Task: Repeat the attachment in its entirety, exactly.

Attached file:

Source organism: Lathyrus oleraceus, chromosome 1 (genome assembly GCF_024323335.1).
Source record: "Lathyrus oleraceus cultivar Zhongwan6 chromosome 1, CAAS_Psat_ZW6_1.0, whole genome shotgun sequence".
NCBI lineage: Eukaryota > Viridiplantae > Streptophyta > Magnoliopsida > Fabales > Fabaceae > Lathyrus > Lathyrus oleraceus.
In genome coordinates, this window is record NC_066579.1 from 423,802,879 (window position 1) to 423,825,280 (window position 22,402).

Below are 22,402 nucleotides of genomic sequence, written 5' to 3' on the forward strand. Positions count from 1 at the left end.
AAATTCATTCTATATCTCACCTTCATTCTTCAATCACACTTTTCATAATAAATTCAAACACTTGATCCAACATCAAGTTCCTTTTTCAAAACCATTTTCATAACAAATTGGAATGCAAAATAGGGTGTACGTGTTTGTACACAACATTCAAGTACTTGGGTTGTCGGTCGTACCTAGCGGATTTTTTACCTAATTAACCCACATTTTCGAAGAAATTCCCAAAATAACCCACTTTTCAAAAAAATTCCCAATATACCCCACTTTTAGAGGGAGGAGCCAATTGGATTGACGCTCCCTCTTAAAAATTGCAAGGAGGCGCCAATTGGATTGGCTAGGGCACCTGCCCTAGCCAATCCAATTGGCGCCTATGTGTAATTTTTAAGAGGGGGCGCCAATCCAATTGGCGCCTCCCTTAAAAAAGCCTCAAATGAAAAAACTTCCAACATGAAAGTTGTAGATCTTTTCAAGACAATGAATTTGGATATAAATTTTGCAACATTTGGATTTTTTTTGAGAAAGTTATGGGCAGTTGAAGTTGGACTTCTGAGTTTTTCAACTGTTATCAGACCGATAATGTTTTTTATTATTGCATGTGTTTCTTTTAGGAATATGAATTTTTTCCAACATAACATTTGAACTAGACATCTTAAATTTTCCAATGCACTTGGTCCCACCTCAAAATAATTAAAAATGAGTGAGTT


Source organism: Lathyrus oleraceus, chromosome 1 (genome assembly GCF_024323335.1).
Source record: "Lathyrus oleraceus cultivar Zhongwan6 chromosome 1, CAAS_Psat_ZW6_1.0, whole genome shotgun sequence".
NCBI lineage: Eukaryota > Viridiplantae > Streptophyta > Magnoliopsida > Fabales > Fabaceae > Lathyrus > Lathyrus oleraceus.
In genome coordinates, this window is record NC_066579.1 from 423,802,879 (window position 1) to 423,825,280 (window position 22,402).

Below are 22,402 nucleotides of genomic sequence, written 5' to 3' on the forward strand. Positions count from 1 at the left end.
AAATTCATTCTATATCTCACCTTCATTCTTCAATCACACTTTTCATAATAAATTCAAACACTTGATCCAACATCAAGTTCCTTTTTCAAAACCATTTTCATAACAAATTGGAATGCAAAATAGGGTGTACGTGTTTGTACACAACATTCAAGTACTTGGGTTGTCGGTCGTACCTAGCGGATTTTTTACCTAATTAACCCACATTTTCGAAGAAATTCCCAAAATAACCCACTTTTCAAAAAAATTCCCAATATACCCCACTTTTAGAGGGAGGAGCCAATTGGATTGACGCTCCCTCTTAAAAATTGCAAGGAGGCGCCAATTGGATTGGCTAGGGCACCTGCCCTAGCCAATCCAATTGGCGCCTATGTGTAATTTTTAAGAGGGGGCGCCAATCCAATTGGCGCCTCCCTTAAAAAAGCCTCAAATGAAAAAACTTCCAACATGAAAGTTGTAGATCTTTTCAAGACAATGAATTTGGATATAAATTTTGCAACATTTGGATTTTTTTTGAGAAAGTTATGGGCAGTTGAAGTTGGACTTCTGAGTTTTTCAACTGTTATCAGACCGATAATGTTTTTTATTATTGCATGTGTTTCTTTTAGGAATATGAATTTTTTCCAACATAACATTTGAACTAGACATCTTAAATTTTCCAATGCACTTGGTCCCACCTCAAAATAATTAAAAATGAGTGAGTT